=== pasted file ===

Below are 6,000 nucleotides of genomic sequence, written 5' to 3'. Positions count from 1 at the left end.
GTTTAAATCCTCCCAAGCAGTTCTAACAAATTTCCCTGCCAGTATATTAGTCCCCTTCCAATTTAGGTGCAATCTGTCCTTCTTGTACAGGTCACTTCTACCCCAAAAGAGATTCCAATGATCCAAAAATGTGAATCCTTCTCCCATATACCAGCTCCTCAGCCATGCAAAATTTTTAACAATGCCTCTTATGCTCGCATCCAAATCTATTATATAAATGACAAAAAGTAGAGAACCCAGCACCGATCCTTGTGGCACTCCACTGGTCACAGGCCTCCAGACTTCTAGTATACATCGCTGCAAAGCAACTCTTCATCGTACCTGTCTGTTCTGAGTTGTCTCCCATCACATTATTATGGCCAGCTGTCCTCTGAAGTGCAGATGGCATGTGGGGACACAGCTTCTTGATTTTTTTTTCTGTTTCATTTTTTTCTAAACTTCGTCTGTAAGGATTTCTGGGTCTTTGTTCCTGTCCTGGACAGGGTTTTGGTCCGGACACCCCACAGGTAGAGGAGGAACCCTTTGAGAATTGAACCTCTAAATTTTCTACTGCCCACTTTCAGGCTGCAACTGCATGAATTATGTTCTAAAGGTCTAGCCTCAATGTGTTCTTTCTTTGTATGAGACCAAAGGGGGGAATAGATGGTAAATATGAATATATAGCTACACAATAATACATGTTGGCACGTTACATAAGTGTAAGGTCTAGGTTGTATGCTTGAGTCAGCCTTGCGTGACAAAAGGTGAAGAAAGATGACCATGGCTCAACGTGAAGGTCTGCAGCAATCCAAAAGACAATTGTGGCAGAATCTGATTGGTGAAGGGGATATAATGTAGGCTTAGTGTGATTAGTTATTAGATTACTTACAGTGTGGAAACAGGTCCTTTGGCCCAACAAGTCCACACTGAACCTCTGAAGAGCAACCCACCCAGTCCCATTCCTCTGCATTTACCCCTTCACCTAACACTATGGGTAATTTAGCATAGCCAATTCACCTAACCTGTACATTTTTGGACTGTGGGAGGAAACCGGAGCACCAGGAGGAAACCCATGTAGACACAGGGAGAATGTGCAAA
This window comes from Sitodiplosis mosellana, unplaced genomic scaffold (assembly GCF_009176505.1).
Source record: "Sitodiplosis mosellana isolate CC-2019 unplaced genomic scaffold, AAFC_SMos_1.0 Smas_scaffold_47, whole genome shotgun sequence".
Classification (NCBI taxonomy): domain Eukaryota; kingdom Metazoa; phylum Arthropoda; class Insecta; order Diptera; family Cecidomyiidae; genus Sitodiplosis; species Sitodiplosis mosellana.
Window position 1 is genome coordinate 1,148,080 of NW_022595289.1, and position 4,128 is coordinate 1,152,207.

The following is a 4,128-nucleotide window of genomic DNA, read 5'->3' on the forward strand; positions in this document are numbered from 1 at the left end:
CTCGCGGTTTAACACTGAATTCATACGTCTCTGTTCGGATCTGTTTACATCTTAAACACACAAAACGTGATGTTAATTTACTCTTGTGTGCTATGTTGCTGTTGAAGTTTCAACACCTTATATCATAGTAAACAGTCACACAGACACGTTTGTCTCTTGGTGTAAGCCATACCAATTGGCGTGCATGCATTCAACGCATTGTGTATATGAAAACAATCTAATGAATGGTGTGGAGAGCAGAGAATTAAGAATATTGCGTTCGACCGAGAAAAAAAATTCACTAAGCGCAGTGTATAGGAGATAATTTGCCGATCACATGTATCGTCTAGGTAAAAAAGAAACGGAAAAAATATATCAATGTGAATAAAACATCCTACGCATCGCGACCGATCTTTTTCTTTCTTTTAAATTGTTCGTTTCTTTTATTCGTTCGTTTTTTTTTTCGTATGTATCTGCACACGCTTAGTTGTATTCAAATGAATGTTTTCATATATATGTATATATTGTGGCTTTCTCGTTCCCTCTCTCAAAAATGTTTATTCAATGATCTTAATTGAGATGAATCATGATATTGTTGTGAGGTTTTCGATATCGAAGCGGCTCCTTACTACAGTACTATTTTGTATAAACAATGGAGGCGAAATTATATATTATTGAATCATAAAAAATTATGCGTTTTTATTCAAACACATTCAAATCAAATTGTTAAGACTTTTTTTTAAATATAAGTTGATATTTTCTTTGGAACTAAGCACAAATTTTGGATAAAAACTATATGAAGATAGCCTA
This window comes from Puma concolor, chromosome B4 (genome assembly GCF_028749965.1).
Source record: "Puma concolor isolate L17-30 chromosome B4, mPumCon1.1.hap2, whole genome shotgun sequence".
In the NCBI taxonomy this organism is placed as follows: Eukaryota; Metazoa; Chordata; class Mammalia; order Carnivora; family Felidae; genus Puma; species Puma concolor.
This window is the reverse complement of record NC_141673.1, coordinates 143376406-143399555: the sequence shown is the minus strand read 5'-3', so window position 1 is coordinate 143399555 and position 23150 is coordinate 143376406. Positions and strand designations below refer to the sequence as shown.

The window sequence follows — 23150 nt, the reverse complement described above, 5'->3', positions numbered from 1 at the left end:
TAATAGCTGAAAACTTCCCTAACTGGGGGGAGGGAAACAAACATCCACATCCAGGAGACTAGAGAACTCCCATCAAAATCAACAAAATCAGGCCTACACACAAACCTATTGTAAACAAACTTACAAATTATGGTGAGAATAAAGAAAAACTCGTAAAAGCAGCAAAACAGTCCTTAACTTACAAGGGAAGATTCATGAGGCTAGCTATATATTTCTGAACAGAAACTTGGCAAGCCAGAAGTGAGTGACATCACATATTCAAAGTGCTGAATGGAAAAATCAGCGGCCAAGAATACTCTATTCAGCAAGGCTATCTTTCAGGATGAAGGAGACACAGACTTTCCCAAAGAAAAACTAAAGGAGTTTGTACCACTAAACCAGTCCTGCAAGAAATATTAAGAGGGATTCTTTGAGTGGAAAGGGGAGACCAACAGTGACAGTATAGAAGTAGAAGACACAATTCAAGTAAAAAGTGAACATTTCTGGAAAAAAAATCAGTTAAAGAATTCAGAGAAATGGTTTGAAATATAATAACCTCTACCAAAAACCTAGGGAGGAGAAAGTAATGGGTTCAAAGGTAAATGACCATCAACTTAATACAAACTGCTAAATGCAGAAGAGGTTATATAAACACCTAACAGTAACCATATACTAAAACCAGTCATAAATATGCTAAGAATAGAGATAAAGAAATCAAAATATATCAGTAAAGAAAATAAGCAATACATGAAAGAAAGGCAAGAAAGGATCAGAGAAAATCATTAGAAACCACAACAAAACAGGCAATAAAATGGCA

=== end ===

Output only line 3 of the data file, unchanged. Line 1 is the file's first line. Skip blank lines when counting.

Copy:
This window comes from Sitodiplosis mosellana, unplaced genomic scaffold (assembly GCF_009176505.1).